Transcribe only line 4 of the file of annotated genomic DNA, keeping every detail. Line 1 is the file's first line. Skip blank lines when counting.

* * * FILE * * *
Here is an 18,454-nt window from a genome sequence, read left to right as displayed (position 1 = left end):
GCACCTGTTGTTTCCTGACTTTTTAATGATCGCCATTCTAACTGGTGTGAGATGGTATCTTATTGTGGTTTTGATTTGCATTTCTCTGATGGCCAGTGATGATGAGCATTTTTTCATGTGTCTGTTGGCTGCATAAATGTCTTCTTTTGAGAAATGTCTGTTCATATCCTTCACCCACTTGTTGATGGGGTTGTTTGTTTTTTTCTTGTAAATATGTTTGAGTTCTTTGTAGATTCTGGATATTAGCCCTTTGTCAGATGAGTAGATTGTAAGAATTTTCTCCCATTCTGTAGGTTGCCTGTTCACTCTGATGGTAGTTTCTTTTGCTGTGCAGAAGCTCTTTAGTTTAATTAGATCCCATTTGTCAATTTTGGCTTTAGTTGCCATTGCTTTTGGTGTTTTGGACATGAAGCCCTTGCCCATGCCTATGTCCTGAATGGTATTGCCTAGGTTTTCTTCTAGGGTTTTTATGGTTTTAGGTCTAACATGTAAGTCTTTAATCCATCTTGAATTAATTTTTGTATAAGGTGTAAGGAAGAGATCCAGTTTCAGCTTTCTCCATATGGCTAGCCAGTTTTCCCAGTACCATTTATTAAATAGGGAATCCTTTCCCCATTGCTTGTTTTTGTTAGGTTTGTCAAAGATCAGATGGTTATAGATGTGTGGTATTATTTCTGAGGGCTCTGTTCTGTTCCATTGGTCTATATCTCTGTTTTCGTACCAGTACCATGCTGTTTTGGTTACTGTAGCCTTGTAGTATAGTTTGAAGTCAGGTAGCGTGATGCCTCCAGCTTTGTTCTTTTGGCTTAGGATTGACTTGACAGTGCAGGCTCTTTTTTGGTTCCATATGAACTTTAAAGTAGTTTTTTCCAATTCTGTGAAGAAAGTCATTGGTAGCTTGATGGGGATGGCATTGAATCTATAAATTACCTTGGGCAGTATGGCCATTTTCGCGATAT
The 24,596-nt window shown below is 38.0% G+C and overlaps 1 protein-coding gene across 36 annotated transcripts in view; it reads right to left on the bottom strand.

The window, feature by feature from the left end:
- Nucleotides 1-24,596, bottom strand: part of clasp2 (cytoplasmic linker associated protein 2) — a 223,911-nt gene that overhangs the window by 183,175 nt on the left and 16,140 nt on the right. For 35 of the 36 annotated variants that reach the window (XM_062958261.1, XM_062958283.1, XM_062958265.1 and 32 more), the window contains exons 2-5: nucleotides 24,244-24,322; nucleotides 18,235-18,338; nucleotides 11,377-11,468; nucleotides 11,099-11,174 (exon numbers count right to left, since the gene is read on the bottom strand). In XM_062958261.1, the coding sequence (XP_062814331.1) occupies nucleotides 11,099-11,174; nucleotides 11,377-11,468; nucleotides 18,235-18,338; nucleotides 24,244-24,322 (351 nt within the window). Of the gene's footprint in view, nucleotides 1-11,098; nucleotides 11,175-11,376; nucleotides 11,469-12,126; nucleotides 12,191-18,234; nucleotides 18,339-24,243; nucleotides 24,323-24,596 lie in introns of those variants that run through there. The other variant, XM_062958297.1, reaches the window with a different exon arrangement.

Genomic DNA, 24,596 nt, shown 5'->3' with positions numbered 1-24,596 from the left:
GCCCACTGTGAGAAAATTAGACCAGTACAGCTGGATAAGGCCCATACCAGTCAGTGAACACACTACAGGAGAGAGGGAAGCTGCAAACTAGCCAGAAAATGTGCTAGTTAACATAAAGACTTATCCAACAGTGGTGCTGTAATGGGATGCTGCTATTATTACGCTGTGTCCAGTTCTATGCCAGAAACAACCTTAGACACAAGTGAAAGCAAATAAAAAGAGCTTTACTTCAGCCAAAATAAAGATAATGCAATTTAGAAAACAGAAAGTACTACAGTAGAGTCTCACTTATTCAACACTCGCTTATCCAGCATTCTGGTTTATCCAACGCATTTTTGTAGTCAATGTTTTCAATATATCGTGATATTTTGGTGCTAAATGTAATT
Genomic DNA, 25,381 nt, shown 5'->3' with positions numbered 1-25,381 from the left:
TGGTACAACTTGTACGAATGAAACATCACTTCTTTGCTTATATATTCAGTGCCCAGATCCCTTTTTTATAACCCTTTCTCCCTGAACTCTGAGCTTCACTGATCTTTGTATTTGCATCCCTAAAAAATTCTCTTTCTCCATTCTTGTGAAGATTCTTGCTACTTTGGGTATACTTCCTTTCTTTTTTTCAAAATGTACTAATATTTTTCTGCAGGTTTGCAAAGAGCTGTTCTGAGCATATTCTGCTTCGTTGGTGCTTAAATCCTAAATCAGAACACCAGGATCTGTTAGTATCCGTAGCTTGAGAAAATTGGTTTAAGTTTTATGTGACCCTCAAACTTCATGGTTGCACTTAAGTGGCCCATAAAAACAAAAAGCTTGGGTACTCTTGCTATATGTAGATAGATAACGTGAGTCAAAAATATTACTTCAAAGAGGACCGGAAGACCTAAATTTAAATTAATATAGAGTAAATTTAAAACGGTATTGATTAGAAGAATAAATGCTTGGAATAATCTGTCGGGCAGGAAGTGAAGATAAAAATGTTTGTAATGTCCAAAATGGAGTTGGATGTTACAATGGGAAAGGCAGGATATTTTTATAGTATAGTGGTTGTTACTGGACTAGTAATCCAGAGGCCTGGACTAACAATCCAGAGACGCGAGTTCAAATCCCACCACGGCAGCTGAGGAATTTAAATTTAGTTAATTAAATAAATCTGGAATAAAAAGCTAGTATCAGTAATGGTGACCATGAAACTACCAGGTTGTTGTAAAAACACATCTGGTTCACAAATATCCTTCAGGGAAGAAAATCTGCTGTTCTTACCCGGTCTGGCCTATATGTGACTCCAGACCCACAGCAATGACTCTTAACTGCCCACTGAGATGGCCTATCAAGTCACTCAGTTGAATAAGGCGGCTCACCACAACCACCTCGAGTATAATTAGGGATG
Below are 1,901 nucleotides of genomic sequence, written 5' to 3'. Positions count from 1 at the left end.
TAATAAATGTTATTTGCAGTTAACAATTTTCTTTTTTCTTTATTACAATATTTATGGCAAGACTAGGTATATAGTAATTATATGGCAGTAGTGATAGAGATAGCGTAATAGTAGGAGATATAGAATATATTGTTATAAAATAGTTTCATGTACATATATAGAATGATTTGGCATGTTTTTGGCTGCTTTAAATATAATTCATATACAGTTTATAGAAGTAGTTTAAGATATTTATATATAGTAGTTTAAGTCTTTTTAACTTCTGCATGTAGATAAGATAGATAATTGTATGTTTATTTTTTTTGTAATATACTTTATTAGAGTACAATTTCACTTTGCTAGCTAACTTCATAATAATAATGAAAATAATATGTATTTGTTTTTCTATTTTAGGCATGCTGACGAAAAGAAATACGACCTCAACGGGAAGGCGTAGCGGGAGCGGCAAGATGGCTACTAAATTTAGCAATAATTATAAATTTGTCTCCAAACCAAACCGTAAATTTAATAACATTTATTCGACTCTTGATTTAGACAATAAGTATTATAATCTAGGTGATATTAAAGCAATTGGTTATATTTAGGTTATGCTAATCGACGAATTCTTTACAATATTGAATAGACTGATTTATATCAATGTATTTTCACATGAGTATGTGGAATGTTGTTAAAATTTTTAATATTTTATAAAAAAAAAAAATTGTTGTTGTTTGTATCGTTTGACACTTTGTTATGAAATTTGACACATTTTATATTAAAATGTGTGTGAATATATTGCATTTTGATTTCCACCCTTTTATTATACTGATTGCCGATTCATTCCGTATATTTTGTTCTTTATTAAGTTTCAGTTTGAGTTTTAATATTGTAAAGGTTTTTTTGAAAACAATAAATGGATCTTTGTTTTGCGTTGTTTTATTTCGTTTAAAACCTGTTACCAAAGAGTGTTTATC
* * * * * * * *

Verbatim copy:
The window, feature by feature from the left end: